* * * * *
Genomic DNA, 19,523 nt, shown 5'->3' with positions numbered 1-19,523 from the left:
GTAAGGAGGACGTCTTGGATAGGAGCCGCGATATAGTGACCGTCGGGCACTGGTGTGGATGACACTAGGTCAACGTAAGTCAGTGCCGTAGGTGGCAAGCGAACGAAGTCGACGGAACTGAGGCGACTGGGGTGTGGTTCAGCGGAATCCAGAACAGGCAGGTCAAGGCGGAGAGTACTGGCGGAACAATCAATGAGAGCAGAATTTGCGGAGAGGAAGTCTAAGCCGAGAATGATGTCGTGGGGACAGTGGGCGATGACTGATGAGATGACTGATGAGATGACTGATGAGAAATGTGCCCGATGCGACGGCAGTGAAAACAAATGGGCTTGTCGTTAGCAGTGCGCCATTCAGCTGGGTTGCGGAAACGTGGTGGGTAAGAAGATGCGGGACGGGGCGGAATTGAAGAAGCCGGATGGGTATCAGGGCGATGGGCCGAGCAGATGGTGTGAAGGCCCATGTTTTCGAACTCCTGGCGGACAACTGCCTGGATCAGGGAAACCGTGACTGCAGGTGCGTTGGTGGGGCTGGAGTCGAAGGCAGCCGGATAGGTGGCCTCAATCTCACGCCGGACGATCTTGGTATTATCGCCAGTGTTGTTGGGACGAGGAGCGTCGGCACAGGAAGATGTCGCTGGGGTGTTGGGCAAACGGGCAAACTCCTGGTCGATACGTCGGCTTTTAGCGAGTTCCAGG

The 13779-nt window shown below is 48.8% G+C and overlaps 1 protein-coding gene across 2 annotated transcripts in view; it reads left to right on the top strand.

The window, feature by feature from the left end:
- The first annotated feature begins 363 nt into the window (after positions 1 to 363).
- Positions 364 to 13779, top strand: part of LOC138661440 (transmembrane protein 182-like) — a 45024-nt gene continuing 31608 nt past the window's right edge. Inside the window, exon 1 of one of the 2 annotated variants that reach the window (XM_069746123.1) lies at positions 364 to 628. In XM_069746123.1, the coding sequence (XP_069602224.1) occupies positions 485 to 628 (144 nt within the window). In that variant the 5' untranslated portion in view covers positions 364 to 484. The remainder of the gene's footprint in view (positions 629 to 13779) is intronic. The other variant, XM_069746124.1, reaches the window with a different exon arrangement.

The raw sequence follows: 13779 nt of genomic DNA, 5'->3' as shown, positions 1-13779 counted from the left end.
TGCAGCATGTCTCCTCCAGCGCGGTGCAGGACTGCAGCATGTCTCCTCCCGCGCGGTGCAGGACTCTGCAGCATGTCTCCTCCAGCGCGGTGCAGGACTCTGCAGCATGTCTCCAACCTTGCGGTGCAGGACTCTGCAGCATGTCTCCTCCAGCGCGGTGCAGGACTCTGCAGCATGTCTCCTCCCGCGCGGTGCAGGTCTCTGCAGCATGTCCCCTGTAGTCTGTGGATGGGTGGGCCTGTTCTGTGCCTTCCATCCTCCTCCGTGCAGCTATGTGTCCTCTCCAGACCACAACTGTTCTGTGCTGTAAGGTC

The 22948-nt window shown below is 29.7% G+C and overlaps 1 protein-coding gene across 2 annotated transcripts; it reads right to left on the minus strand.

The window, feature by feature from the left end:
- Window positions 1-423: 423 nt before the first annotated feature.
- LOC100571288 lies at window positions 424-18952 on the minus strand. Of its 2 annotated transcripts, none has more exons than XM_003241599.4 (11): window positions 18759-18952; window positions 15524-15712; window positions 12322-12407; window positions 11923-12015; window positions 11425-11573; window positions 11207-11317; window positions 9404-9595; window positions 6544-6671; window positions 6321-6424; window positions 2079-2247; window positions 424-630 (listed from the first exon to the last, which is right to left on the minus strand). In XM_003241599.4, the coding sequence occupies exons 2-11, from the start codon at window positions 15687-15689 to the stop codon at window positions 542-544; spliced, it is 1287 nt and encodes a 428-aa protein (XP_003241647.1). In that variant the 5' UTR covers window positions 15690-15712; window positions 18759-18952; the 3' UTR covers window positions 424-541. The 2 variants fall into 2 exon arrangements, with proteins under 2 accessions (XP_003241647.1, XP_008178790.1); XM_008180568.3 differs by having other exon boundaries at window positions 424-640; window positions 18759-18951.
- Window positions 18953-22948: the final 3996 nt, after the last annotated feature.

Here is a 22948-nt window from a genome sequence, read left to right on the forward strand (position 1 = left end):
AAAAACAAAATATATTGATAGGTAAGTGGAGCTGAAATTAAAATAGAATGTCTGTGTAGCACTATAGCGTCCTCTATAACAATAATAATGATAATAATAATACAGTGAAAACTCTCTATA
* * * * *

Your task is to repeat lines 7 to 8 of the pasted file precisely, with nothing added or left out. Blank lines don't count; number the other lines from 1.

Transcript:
The raw sequence follows: 13779 nt of genomic DNA, 5'->3' as shown, positions 1-13779 counted from the left end.
TGCAGCATGTCTCCTCCAGCGCGGTGCAGGACTGCAGCATGTCTCCTCCCGCGCGGTGCAGGACTCTGCAGCATGTCTCCTCCAGCGCGGTGCAGGACTCTGCAGCATGTCTCCAACCTTGCGGTGCAGGACTCTGCAGCATGTCTCCTCCAGCGCGGTGCAGGACTCTGCAGCATGTCTCCTCCCGCGCGGTGCAGGTCTCTGCAGCATGTCCCCTGTAGTCTGTGGATGGGTGGGCCTGTTCTGTGCCTTCCATCCTCCTCCGTGCAGCTATGTGTCCTCTCCAGACCACAACTGTTCTGTGCTGTAAGGTC